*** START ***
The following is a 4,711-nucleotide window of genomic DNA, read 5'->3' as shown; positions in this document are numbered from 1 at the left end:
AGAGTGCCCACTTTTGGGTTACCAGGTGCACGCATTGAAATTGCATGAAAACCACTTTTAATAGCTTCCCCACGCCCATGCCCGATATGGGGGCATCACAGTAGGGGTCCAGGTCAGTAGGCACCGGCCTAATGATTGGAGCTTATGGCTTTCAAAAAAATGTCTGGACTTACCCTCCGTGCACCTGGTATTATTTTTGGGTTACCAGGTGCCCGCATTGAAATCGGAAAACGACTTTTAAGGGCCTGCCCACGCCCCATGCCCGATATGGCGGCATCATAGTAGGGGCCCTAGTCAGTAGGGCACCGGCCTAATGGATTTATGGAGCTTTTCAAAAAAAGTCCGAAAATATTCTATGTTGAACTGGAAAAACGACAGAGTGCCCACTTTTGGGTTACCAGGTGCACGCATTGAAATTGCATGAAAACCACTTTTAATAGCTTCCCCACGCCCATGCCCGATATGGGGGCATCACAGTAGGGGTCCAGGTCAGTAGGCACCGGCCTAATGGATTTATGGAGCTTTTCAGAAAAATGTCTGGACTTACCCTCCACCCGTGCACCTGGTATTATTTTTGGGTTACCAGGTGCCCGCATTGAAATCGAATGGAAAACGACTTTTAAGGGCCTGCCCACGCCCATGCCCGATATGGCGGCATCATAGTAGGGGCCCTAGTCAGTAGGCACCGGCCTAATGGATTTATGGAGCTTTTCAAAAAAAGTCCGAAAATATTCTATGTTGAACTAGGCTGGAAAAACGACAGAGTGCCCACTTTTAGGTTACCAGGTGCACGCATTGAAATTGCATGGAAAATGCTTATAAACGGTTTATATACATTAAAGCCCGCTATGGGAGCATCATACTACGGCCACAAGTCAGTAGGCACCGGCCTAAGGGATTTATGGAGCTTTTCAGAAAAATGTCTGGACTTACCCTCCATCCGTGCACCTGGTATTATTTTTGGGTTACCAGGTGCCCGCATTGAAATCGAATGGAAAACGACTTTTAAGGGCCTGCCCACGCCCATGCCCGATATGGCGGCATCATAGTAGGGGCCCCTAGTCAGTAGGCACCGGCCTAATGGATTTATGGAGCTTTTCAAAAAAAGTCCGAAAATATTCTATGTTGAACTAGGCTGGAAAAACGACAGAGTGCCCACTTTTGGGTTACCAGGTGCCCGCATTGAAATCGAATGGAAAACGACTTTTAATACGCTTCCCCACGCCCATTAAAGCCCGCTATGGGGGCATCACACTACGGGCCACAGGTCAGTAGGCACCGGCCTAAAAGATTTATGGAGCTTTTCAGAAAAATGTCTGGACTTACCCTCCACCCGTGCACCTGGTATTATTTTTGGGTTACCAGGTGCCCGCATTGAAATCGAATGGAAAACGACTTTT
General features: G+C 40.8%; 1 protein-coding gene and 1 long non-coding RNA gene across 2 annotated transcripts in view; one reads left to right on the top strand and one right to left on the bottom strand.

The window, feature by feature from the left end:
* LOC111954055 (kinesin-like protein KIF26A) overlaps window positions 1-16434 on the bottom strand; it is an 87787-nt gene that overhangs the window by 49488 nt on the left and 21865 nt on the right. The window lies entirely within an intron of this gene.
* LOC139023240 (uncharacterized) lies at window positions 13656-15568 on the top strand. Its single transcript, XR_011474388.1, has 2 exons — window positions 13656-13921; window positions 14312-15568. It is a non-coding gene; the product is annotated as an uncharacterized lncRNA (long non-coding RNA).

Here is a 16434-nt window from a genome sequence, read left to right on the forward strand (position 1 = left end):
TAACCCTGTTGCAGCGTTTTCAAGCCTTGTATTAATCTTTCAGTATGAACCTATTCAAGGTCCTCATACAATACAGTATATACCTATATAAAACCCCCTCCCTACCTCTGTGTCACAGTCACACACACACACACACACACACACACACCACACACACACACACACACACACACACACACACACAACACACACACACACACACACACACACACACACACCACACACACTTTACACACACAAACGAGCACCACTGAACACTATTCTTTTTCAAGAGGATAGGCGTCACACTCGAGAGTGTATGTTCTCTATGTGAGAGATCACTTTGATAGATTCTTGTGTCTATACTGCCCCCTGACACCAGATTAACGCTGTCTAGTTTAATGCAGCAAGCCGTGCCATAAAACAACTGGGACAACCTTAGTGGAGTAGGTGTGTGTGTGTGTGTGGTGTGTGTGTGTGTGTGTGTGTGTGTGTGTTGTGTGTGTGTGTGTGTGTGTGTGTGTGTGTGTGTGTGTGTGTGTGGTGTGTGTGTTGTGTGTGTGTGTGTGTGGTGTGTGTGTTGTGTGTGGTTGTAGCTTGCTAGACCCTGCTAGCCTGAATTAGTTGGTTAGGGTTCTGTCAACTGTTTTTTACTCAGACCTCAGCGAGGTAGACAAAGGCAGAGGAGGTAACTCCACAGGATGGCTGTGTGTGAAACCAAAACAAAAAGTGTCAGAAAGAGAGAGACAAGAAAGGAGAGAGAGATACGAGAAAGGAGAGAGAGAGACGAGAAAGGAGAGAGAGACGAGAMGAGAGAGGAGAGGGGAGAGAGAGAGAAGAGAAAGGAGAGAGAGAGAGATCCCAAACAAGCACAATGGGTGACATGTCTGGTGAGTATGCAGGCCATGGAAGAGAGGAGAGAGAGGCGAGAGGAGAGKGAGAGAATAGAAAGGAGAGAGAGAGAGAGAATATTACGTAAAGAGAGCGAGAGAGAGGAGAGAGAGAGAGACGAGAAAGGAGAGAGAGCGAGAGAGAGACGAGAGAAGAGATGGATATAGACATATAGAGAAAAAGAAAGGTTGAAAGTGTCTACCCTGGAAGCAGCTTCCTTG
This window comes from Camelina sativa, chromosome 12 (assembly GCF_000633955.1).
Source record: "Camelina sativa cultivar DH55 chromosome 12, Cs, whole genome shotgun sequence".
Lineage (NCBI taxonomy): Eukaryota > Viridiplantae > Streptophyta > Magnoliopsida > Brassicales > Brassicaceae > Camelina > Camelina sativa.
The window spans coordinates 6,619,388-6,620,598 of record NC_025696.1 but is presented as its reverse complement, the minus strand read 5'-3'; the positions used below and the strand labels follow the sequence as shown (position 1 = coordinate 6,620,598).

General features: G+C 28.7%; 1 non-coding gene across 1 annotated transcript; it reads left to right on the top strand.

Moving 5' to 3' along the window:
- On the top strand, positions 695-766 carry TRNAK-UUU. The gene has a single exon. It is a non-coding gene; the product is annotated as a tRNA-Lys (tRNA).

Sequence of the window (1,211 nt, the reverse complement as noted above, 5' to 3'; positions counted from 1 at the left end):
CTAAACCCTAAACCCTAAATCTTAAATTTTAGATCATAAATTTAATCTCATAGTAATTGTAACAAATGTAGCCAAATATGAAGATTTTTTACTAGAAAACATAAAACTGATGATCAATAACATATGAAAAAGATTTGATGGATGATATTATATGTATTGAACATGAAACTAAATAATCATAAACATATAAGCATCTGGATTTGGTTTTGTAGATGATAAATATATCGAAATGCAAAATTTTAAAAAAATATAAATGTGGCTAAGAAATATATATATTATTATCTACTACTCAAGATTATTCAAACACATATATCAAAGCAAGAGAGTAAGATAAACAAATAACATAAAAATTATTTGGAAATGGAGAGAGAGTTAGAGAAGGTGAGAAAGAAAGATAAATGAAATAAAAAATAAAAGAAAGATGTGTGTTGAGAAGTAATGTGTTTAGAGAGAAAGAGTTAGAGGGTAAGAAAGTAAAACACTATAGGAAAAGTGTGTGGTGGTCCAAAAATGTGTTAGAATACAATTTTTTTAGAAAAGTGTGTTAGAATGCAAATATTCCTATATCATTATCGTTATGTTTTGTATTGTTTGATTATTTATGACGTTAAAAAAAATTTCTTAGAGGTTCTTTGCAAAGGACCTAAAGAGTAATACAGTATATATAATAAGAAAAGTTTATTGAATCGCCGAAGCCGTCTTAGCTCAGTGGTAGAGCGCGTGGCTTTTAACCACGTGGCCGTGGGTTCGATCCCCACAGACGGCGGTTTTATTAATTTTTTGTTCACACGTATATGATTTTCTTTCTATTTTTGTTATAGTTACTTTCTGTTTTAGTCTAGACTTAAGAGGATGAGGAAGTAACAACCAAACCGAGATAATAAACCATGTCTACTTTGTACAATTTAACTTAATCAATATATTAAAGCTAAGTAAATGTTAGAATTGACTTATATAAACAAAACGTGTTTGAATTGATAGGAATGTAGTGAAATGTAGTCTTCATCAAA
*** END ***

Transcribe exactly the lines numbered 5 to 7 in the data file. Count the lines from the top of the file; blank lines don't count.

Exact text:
* LOC111954055 (kinesin-like protein KIF26A) overlaps window positions 1-16434 on the bottom strand; it is an 87787-nt gene that overhangs the window by 49488 nt on the left and 21865 nt on the right. The window lies entirely within an intron of this gene.
* LOC139023240 (uncharacterized) lies at window positions 13656-15568 on the top strand. Its single transcript, XR_011474388.1, has 2 exons — window positions 13656-13921; window positions 14312-15568. It is a non-coding gene; the product is annotated as an uncharacterized lncRNA (long non-coding RNA).

Here is a 16434-nt window from a genome sequence, read left to right on the forward strand (position 1 = left end):